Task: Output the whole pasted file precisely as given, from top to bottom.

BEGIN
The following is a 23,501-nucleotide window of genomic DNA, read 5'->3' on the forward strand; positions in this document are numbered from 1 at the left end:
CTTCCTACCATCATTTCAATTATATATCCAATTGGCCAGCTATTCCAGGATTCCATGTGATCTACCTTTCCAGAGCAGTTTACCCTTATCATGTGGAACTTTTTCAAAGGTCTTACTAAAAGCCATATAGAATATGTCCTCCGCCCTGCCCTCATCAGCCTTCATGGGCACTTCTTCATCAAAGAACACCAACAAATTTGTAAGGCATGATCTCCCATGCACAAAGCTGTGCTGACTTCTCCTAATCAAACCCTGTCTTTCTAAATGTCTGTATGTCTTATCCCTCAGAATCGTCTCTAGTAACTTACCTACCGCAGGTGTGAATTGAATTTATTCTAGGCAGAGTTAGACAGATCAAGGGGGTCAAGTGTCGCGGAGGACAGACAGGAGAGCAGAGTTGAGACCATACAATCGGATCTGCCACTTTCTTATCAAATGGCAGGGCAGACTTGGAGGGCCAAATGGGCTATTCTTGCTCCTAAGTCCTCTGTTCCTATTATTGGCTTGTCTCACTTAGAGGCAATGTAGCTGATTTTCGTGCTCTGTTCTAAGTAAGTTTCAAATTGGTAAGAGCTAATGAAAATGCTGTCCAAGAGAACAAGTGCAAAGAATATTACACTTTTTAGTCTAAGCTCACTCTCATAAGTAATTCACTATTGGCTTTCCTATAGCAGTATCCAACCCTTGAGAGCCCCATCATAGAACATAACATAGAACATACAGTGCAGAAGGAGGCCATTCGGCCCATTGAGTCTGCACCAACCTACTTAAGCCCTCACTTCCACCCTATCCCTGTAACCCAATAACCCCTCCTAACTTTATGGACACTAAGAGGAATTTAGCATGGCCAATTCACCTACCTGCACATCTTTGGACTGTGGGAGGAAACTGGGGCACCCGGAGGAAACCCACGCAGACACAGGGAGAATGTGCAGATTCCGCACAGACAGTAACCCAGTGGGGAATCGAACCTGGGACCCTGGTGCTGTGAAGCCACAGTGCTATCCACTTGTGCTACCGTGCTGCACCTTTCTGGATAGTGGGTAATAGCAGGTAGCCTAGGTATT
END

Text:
The following is a 23,501-nucleotide window of genomic DNA, read 5'->3' on the forward strand; positions in this document are numbered from 1 at the left end:
CTTCCTACCATCATTTCAATTATATATCCAATTGGCCAGCTATTCCAGGATTCCATGTGATCTACCTTTCCAGAGCAGTTTACCCTTATCATGTGGAACTTTTTCAAAGGTCTTACTAAAAGCCATATAGAATATGTCCTCCGCCCTGCCCTCATCAGCCTTCATGGGCACTTCTTCATCAAAGAACACCAACAAATTTGTAAGGCATGATCTCCCATGCACAAAGCTGTGCTGACTTCTCCTAATCAAACCCTGTCTTTCTAAATGTCTGTATGTCTTATCCCTCAGAATCGTCTCTAGTAACTTACCTACCGCAGGTGTGAATTGAATTTATTCTAGGCAGAGTTAGACAGATCAAGGGGGTCAAGTGTCGCGGAGGACAGACAGGAGAGCAGAGTTGAGACCATACAATCGGATCTGCCACTTTCTTATCAAATGGCAGGGCAGACTTGGAGGGCCAAATGGGCTATTCTTGCTCCTAAGTCCTCTGTTCCTATTATTGGCTTGTCTCACTTAGAGGCAATGTAGCTGATTTTCGTGCTCTGTTCTAAGTAAGTTTCAAATTGGTAAGAGCTAATGAAAATGCTGTCCAAGAGAACAAGTGCAAAGAATATTACACTTTTTAGTCTAAGCTCACTCTCATAAGTAATTCACTATTGGCTTTCCTATAGCAGTATCCAACCCTTGAGAGCCCCATCATAGAACATAACATAGAACATACAGTGCAGAAGGAGGCCATTCGGCCCATTGAGTCTGCACCAACCTACTTAAGCCCTCACTTCCACCCTATCCCTGTAACCCAATAACCCCTCCTAACTTTATGGACACTAAGAGGAATTTAGCATGGCCAATTCACCTACCTGCACATCTTTGGACTGTGGGAGGAAACTGGGGCACCCGGAGGAAACCCACGCAGACACAGGGAGAATGTGCAGATTCCGCACAGACAGTAACCCAGTGGGGAATCGAACCTGGGACCCTGGTGCTGTGAAGCCACAGTGCTATCCACTTGTGCTACCGTGCTGCACCTTTCTGGATAGTGGGTAATAGCAGGTAGCCTAGGTATT